Random Access Memory, also known as RAM, is short term memory. It is a fundamental part of all computers. Although RAM is a type of storage, it is different from Serial Access Memory (SAM) - which accesses cells sequentially. It, unlike SAM, is used to store information temporarily, and was designed in such a way that accessing that information can be done unbelievable quickly. This speed comes from the fact that information stored on RAM can be accessed randomly. Any cell can be accessed at any moment, rather than having to sequentially search through each cell until the desired information is found (as is true with ROM).
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Logic is not possible without memory. Nothing, be it a human or a machine, cannot process anything without a place to store information. When the first computers were being made, their memory systems were based around vacuum tubes (like the ones in CRT monitors) which were turned on and off to represent zeroes or ones. This type of memory was extremely limited, as it required notable amounts of heat to perform even the most basic calculations. It seemed that the capabilities of computers would always be limited by the limitations vacuum tubes have. That was until transistors came along. Transistors started off palm sized, but have since then greatly decreased in size. Now transistors can perform 300 billion calculations per second. Because of this leap in technology, RAM came into being.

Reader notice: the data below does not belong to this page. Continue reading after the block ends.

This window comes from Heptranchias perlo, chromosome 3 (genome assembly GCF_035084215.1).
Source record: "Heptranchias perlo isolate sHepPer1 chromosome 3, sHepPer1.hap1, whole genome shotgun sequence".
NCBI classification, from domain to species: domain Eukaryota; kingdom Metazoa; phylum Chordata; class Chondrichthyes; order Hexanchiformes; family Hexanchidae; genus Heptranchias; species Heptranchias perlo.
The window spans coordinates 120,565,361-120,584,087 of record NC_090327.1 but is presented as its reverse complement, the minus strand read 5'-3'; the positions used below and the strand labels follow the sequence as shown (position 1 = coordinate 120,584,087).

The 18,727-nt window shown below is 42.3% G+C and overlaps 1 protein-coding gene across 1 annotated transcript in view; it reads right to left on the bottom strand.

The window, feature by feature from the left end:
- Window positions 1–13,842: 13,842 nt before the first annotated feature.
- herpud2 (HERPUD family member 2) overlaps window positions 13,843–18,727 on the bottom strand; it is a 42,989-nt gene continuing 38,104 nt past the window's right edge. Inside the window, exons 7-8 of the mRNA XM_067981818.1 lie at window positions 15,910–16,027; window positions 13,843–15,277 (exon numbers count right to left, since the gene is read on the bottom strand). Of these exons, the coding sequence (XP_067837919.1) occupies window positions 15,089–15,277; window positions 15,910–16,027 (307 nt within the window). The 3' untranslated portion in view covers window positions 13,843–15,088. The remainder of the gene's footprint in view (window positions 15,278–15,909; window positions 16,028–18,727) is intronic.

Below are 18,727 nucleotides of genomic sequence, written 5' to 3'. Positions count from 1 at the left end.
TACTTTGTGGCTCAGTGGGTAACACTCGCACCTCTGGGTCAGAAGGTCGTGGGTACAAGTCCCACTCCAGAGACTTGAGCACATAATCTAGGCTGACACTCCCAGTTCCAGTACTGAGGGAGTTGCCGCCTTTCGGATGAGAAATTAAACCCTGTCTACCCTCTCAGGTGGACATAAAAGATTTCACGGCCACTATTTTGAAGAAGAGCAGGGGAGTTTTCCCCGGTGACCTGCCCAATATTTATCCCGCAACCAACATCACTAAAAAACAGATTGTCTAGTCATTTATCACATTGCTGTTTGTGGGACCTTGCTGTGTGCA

Without RAM, the world would be a very different place. If the only type of memory storage was some type of SAM (such as ROM), all of our computers would be much slower. If memory cells had to be searched sequentially, processing speed would be greatly inhibited. Without RAM, the rise of the personal computer and the internet explosion would have been greatly delayed.
What is RAM and Why do I Need It? — http://www.archmemory.com/page.cfm/FAQ%20-%20What%20is%20RAM%20and%20why%20do%20I%20need%20it
A Trip Down Memory Lane — http://wccftech.com/history-ram-trip-memory-lane/
The Transistor — The Most Important Invention of the 20th Century —http://www.computerworld.com/article/2538123/computer-processors/the-transistor--the-most-important-invention-of-the-20th-century-.html?page=2